When we were one or two years old, we had what we might visualize as a 360 – degree personality. Energy radiated out form all parts of our body and all parts of our psyche. A child running is a living globe of energy. We had a ball of energy all right; but one day when noticed that our parents didn’t like certain parts of that ball. They said things like, “ Can’t you be still?   Or “ It isn’t nice to try and kill your brother.” Behind us we have an invisible bad and the part of us our parents don’t like, we, in order to keep our parent’s love put in the bag. By the time we go to school our bag is quite large. Then our teachers say, “ good children don’t get angry over such little things. We put anger in that bag.. By the time my brother and I were twelve we were known in our neighborhood as “the nice Bly boys” Our bags were already a mile long..

            This bag continues to be stuffed as we accommodate to different environments….. College, office, religious life…The result is that by the time one reaches midlife one ends up with only a slice of the 360 – degree personality that we began with. And then we spend the rest of our lives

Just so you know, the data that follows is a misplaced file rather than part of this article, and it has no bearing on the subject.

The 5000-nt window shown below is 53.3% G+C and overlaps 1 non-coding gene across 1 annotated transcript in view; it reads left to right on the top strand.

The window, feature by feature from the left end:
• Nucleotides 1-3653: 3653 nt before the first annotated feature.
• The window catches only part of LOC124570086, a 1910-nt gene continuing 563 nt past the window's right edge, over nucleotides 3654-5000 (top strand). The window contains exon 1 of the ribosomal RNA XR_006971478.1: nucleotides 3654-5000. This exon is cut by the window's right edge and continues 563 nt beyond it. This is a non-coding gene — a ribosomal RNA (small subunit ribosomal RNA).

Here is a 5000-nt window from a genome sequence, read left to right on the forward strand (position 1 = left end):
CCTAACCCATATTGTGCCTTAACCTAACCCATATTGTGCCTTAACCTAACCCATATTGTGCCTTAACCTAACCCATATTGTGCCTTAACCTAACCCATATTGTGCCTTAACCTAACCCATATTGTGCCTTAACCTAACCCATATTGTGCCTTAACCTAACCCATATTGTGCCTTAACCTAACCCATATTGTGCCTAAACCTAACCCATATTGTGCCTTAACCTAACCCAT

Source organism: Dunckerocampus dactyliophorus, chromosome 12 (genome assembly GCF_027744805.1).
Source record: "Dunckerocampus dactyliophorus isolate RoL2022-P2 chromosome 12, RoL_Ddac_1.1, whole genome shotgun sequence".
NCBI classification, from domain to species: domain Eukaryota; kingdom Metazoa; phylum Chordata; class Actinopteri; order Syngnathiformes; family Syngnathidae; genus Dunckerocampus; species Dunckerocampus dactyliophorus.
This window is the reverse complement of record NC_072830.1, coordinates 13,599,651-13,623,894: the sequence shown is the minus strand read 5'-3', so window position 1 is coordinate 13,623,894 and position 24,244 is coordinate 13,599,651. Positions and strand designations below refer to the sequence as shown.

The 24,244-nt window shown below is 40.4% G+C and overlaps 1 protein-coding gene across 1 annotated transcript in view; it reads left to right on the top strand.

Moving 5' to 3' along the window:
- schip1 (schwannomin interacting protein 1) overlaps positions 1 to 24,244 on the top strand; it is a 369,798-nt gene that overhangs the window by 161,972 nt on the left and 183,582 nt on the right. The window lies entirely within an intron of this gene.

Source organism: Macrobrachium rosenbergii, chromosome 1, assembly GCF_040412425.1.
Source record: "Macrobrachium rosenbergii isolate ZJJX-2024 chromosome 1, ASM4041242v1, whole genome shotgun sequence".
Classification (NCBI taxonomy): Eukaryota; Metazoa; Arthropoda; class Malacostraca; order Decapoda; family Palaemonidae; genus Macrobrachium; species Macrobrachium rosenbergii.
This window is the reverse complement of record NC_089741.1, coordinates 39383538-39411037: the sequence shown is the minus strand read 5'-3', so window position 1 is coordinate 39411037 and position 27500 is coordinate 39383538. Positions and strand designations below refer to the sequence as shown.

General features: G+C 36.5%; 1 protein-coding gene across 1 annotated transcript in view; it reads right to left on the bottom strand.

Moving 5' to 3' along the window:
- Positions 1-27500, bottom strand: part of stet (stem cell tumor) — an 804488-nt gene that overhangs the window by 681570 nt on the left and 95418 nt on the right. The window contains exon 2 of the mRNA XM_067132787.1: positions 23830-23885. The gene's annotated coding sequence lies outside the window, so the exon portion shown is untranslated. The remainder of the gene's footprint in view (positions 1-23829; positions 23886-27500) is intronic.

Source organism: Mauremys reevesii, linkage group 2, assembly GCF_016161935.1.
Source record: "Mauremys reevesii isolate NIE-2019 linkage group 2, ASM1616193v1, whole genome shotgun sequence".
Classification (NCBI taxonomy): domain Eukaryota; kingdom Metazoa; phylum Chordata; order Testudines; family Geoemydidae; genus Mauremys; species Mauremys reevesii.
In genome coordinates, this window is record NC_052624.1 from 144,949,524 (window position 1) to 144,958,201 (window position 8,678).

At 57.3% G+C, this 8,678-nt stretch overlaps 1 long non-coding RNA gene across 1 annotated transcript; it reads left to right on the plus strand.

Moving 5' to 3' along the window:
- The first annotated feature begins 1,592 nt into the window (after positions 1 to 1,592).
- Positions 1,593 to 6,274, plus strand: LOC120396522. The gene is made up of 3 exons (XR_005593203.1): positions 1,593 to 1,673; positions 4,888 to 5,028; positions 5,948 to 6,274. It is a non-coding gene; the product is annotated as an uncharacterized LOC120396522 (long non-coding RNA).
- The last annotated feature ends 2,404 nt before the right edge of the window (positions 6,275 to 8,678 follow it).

reclaiming what is in the bag.

            Carl Rogers speaks of receiving conditional positive regard which leads to accumulating “conditions of worth.”

Freud and the Unconscious:

Though Jung speaks of the Shadow, he builds on Freud who showed us the importance of the Unconscious. Freud said that what we are conscious of in our personality is only the tip of the iceberg. Most of our personality is unconscious, not known to us but affects our conscious life all the time.

That is why we don’t understand why we react the way we do at times.

Examples of unexplainable behavior:

We have sympathies which we cannot explain. We have special attractions to some people which we cannot account for.

            We have antipathies which we cannot explain either. E.g. transferences…

            We notice exaggerated reactions which cannot be explained or understood in terms of the stimulus at hand. Reactions in chapters and in discussions which are out of all proportion to the issue at hand….

In other words, there are layers of our personality or psyche which we are not aware of and yet they influence our behavior.

Freud divided the mind into three or basically three layers.

1. The conscious mind: is what we are aware of immediately, just now. For example our present thoughts, feelings, perceptions.

            e.g. I am driving a car and I know I am in a car, on the road and driving and not dreaming.

            I am listening to music and I am aware of the sound, and of my act of listening. There can be levels of awareness, however.

2. The Preconscious:

            a. Where recent past has been stored

            b. Memories which can be recalled to awareness by voluntary effort of the mind